You may remember Malinda Lo; her first book, Ash was a Morris finalist, and nominated for too many other awards to list. Adaptation is apparently completely different from Ash or it’s companion, Huntress: It’s a sci-fi thriller in the X-Files vein. Word is that there is some mature content, including a sexy lesbian relationship, and lots of mysterious dead birds. The description was memorable, we know the author has chops, and it pubs in September. We can’t wait!

A.S. King, on the other hand, is sticking with what she does best: thought-provoking, emotional magical realism. Ask the Passengers, out in October, is about a girl dreaming of a bigger world as she grapples with her small town, collapsing family, and intersections between sexuality and identity. You know, the small stuff. The magical realism comes in with the planes she sees flying overhead. We’re eager to see how it all comes together.

And finally: Libba Bray’s much anticipated The Diviners. Libba Bray is a previous winner, although this is first in a series, which is sometimes a black mark when it comes to Printzliness. But we’ll be reading it anyway. Because The Diviners boasts speakeasies! Ziegfield girls! A Museum of American Folklore, Superstition, and the Occult! Possibly occult murders! Secret powers! Mystery solving! Life endangerment!

Also, and this is not actually germane to our purposes but so worth relating: Libba (we’re on a first name basis now, and here’s why) was the special guest star. And oh, how special she was! First, we were treated to a summary of the opening chapters of The Diviners acted out with Fisher Price Little People. And then, as if that weren’t enough, we saw the debut (and possibly sole) performance of a cover of “The Ballad of Sweeney Todd”, with lines like: “The game’s afoot, the storms begun, for that honeybun, the fearless flapper of book one!”—accompanied by a rather large collection of action figures and some comic interludes. Now, we know you want to hear this. And in fact, Karyn recorded the entire, priceless two minutes. She’s willing to consider sharing. Maybe. But she promised not to actually POST the song. So… you know, make an offer and perhaps—perhaps!—you will find an audiofile in your inbox.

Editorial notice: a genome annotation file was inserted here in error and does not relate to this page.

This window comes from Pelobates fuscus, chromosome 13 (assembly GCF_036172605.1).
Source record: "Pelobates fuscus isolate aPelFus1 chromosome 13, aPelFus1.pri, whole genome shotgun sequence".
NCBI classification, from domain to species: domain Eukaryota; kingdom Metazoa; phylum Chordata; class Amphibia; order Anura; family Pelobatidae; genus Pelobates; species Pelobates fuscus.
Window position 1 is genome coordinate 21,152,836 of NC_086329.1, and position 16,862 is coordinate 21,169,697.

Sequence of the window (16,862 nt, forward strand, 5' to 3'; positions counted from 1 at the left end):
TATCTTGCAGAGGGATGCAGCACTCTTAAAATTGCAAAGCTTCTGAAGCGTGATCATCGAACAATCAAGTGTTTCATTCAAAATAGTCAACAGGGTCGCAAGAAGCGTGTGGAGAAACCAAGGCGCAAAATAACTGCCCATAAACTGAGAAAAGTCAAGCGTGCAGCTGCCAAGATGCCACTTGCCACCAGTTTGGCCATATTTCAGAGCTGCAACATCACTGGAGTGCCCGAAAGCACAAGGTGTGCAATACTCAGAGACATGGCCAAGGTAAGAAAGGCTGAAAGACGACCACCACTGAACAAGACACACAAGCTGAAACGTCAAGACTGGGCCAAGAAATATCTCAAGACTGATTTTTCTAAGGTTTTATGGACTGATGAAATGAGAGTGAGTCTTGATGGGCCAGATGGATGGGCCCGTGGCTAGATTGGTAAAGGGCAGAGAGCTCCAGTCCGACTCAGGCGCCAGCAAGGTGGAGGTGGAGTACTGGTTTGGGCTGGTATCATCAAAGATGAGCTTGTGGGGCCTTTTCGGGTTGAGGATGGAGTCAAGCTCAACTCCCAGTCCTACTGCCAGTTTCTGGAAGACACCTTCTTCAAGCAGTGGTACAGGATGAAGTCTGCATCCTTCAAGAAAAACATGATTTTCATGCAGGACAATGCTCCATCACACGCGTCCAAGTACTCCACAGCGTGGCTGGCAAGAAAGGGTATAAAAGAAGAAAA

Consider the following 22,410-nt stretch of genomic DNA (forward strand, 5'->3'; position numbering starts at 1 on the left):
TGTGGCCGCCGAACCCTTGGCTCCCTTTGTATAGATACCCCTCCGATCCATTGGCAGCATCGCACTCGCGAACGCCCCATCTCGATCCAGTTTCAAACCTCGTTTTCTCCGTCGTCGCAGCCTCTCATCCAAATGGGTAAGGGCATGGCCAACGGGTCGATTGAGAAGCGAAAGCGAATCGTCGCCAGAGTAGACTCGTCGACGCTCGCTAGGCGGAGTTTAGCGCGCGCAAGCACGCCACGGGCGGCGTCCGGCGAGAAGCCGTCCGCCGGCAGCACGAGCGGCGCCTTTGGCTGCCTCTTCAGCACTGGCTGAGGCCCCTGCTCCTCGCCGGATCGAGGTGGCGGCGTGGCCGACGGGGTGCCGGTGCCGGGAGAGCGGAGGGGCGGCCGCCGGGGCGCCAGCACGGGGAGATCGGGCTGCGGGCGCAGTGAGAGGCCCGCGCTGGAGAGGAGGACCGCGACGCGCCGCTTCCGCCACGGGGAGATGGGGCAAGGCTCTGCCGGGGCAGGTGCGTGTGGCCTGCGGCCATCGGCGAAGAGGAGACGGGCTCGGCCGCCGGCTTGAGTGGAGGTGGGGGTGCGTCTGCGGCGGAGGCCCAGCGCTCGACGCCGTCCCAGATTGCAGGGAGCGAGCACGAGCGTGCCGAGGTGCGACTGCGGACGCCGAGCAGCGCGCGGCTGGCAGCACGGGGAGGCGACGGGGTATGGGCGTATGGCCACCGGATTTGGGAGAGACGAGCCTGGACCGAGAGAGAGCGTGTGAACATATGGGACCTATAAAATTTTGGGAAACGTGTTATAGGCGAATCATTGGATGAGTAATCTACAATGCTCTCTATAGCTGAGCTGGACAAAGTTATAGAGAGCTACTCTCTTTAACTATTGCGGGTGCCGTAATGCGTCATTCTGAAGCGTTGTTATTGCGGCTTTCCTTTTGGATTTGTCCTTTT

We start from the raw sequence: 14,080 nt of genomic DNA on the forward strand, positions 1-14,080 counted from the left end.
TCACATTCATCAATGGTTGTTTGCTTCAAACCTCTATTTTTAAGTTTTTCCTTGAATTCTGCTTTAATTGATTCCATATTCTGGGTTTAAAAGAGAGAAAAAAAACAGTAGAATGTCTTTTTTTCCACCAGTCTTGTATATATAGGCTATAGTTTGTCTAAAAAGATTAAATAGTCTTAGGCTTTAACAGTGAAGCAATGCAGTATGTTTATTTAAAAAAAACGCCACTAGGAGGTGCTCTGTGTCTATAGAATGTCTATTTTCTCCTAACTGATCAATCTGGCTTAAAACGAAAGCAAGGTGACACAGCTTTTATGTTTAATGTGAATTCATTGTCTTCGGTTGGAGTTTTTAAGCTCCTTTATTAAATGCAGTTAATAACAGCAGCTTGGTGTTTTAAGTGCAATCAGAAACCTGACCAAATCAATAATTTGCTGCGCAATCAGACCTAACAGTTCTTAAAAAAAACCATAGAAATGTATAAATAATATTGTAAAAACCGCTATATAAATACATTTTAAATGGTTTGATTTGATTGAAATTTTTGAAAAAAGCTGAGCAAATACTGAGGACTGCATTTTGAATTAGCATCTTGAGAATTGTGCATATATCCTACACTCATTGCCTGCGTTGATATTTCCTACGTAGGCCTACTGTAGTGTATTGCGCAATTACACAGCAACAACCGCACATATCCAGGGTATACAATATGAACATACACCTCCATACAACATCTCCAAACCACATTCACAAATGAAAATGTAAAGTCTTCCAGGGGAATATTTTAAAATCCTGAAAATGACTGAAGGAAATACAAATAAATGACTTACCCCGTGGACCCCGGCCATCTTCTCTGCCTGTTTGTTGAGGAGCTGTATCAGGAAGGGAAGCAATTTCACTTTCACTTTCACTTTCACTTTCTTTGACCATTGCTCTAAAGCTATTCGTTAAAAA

About Sarah Couri

Sarah Couri is a librarian at Grace Church School's High School Division, and has served on a number of YALSA committees, including Quick Picks, Great Graphic Novels, and (most pertinently!) the 2011 Printz Committee. Her opinions do not reflect the attitudes or opinions of SLJ, GCS, YALSA, or any other institutions with which she is affiliated. Find her on Twitter @scouri or e-mail her at scouri35 at gmail dot com.


  1. Karyn Silverman says:

    Oh! Someone (cough Rocco cough) posted it. With video. My sound quality is better, but this does capture the awesomeness. But since I said I wouldn’t post, you’ll have to find it yourself.

  2. Hope Baugh says:

    Hah! I will look for the video but in the meantime, thanks for sharing the news about the intriguing new titles.